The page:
400-year-old oak tree crashes down on a home in Essex due to storm Eunice

WION Web Team
New Delhi Updated: Feb 20, 2022, 03:37 PM(IST)

Destruction caused by storm Eunice Photograph:( Twitter )

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Storm Eunice has led to massive damage in the UK. Weather forecasters have predicted that gusts of up to 80mph are set to hit the UK again on Sunday

In a scary incident, a 400-year-old oak tree was uprooted due to storm Eunice and came crashing down on a family home worth £750,000. The house was located in Brentwood, Essex. 

Sven Good, in a report by BBC, explained that he was working in his parents' detached when he "heard a creak and then a massive bang". A few minutes after this, the tree came crashing down and hit several rooms, causing damage to the house. 

He explained that the ancient oak had shown no signs of instability before. 

Mr Good said, the family "did the very British thing and went to the pub".

"I was on a conference call when I heard a huge breath of wind, a creak, and then a massive bang," he said. Explaining the situation, he said that the whole house shook.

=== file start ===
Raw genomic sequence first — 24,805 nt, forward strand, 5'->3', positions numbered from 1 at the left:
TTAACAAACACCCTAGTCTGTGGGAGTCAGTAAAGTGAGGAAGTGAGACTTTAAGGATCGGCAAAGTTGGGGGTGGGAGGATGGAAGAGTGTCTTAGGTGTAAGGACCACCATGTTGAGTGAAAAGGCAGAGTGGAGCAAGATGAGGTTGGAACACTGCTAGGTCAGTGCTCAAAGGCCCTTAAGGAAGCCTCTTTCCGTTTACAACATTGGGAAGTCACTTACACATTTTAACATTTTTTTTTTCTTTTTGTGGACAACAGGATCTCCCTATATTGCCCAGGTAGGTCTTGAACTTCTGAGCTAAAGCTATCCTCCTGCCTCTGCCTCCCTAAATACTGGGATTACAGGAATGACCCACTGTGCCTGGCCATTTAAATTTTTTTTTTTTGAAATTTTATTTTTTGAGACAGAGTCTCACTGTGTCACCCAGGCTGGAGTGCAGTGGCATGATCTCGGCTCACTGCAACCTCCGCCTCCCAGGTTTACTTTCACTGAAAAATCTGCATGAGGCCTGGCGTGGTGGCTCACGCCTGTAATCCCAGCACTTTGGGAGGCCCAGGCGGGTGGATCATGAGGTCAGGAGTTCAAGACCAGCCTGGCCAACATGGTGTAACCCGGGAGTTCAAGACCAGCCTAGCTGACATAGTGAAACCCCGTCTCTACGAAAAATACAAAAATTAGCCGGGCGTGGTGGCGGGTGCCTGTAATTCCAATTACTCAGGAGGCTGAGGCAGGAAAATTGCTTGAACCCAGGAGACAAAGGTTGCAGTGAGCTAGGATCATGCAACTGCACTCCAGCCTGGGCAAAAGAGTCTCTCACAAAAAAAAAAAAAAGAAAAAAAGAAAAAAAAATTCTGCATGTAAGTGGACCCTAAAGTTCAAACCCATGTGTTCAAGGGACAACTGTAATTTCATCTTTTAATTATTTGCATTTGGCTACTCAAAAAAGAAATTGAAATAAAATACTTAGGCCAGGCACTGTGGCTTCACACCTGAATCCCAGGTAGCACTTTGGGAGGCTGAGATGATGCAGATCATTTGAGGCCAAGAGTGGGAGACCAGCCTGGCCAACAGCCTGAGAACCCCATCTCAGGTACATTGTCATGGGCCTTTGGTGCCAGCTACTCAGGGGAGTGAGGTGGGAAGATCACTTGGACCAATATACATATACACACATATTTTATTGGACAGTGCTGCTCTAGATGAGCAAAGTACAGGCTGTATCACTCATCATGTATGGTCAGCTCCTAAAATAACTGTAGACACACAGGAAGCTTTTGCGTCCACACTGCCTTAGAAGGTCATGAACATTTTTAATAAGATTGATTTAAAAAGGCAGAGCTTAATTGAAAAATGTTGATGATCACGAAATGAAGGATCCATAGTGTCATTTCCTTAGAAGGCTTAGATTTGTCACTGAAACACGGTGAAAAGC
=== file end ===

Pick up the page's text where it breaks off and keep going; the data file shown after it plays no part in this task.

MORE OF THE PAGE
Also read | Storm Eunice: Gusts of up to 80mph are set to hit the UK, yellow warning issued

The tree has taken part of the roof and badly damaged several rooms on the first and ground floors.

Storm Eunice has led to massive damage in the UK. Weather forecasters have predicted that gusts of up to 80mph are set to hit the UK again on Sunday. 

The storm, which has brought in extreme weather conditions in the country, has also knocked 1.4 million households off the grid with emergency crews Saturday battling to restore power.

Met Office forecaster Simon Partridge, while speaking to the Guardian said that we can expect “wet and windy weather” to continue into next week. This will also impact the recovery. 

He said, “Eunice is gone, but unfortunately things are not settling down. There is another area of low pressure up near Iceland, and that will bring very strong winds again through Sunday. As well as that we’ve got reasonably heavy rain as well."

Storm Eunice sparked the first-ever "red" weather warning for London on Friday. It was one of the most powerful tempests in Europe since the "Great Storm" hit Britain and northern France in 1987.

(With inputs from agencies)

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